About the Organ

This great instrument at St. John’s, the Hook Opus 288, is one of only a dozen or so three-manual E. & G. G. Hook organs in existence today. It is the largest 19th Century “tracker action” organ in northern New England. The organ was first heard by the parishioners on Christmas Eve, 1860.

The History of St. John’s Pipe Organ

In 1824, Elias Hook (1805-1881) and George G. Hook (1807-1880), sons of a Salem, Massachusetts cabinet maker, apprenticed to the famous Boston organ builder William M. Goodrich. They returned to their hometown in 1827 and set up shop there, and in 1831 the young and rapidly growing firm of E. & G. G. Hook moved to Boston.

Over the next 40 years, the factory produced more than 600 instruments, large and small, establishing for the firm a reputation as one of the best in the country. In 1872, Francis Hastings entered into a partnership with the Hook brothers; and after 1881 the company was known as Hook and Hastings.

The company ceased operations in 1936, having built more than 2,500 instruments. Those that still survive in New England and elsewhere are speaking monuments, attesting to the superb craftsmanship of their makers.

This great instrument at St. John’s, Hook Opus 288, was planned for by Fr. John Bapst and installed during the pastorate of his successor, Fr. Henry Gillen. The organ cost $4,000 and was delivered from the Boston factory by steamship, arriving in Winterport on the Penobscot River, south of Bangor. Taking nearly two weeks to assemble, the organ was first heard by the parishioners on Christmas Eve, 1860.

St. John’s organ is the largest 19th Century “tracker action” organ in northern New England. The term “tracker action” describes a direct mechanical connection – not an electrical one, as became common later on – between the keys and the pallets under the pipes.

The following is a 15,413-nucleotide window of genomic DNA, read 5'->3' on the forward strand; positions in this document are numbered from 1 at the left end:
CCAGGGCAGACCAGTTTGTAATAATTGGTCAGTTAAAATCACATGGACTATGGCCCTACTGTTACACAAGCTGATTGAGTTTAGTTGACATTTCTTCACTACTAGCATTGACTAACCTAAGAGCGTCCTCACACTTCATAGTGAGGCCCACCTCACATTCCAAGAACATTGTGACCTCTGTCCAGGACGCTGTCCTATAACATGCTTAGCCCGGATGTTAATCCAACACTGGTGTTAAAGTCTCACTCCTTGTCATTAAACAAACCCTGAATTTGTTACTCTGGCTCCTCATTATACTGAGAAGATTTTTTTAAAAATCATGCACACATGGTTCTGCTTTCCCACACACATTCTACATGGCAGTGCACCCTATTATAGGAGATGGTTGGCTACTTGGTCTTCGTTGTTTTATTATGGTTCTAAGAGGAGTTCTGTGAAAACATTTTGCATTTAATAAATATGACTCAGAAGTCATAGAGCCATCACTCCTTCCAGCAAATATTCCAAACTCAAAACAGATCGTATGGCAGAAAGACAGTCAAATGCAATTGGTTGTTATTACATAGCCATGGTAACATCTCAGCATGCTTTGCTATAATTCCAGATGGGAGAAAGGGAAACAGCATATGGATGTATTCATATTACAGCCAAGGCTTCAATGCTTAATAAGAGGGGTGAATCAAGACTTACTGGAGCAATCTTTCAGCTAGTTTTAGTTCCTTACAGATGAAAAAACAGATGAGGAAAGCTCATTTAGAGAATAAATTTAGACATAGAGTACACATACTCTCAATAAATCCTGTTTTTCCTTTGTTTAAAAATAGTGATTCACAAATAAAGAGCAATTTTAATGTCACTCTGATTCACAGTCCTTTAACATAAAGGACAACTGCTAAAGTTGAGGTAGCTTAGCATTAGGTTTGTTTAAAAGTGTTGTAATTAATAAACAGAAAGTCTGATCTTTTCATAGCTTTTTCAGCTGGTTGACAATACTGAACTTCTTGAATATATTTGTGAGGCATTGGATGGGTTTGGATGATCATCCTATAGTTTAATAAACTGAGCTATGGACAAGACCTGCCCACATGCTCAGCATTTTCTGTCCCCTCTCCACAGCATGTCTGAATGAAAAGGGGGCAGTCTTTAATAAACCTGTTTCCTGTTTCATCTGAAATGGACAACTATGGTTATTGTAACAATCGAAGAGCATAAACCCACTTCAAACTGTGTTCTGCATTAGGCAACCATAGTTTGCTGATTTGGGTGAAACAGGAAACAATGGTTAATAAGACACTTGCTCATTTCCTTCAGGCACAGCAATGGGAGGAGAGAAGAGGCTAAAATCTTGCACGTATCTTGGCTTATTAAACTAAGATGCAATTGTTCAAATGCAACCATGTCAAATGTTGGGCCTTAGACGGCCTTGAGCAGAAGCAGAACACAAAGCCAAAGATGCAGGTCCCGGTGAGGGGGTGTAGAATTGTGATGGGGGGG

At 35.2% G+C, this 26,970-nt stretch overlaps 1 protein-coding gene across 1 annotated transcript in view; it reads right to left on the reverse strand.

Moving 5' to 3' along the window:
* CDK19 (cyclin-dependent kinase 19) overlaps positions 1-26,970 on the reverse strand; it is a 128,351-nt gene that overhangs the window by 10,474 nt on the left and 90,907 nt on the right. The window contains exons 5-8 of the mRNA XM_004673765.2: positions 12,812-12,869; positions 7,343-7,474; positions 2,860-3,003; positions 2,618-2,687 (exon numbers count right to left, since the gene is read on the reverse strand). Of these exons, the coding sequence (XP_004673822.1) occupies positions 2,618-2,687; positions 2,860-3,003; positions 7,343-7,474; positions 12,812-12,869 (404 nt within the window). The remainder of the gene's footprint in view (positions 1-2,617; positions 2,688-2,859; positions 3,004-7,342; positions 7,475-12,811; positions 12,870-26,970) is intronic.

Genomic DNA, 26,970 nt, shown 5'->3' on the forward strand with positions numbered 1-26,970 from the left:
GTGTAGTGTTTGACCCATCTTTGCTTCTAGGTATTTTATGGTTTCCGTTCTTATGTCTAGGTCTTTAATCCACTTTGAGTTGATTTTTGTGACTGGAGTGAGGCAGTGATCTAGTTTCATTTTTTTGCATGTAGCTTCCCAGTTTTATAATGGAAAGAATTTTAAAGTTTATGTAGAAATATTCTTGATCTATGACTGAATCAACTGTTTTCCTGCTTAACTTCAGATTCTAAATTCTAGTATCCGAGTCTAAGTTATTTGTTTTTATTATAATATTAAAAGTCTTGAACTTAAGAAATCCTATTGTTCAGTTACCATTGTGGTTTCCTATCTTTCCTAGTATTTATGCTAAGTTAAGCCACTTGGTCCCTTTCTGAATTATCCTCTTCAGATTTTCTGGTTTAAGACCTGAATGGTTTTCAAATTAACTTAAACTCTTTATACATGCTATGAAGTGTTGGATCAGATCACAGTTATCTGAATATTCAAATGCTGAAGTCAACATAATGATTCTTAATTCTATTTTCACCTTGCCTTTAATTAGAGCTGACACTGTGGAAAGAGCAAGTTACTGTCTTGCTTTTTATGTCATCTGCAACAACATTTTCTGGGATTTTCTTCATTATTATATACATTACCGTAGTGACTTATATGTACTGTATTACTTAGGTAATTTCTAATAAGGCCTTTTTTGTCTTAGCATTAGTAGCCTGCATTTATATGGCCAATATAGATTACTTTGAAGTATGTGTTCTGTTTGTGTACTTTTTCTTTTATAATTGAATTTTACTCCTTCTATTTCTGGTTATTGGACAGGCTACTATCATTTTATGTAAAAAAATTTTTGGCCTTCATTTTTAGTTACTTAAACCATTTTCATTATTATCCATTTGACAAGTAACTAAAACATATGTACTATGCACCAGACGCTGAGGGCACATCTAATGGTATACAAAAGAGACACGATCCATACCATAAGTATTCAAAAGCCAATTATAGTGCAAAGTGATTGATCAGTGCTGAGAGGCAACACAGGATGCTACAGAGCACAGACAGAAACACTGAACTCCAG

The organ has 34 stops and 1,869 pipes varying in sounding length from a few inches to 16 feet. It is a three-manual organ, having three keyboards for the hands, plus the pedalboard, played by the feet.

The Swell (top) manual controls the pipes that are housed in a box having shutters across the front, which open and close to gradually vary the dynamic level of the sound. The Great (middle) manual controls the pipes of the largest scale and the loudest tone. The Choir (lower) manual plays pipes that have a lighter and softer sound used also to accompany singing voices. The Pedal keyboard controls the pipes that provide a bass to the entire organ.

For many years the organ’s wind power was produced with hand-pumped bellows requiring one or two pumpers whenever the organ was played. Sometime in the early part of the 20th Century, the pumping bellows were disconnected and the organ was equipped with a new electric blower. The hand-pumping option has recently been restored.

The organ deteriorated over time, and much of it was unplayable by the end of the 1970s. A major restoration was undertaken by Bozeman-Gibson & Company of Deerfield, New Hampshire, and the Hook Opus 288 came to life again in 1981.

The St. John’s Organ Society, supported by the generous contributions of the public, is dedicated to the instrument’s preservation and its appreciation by future generations of loyal listeners.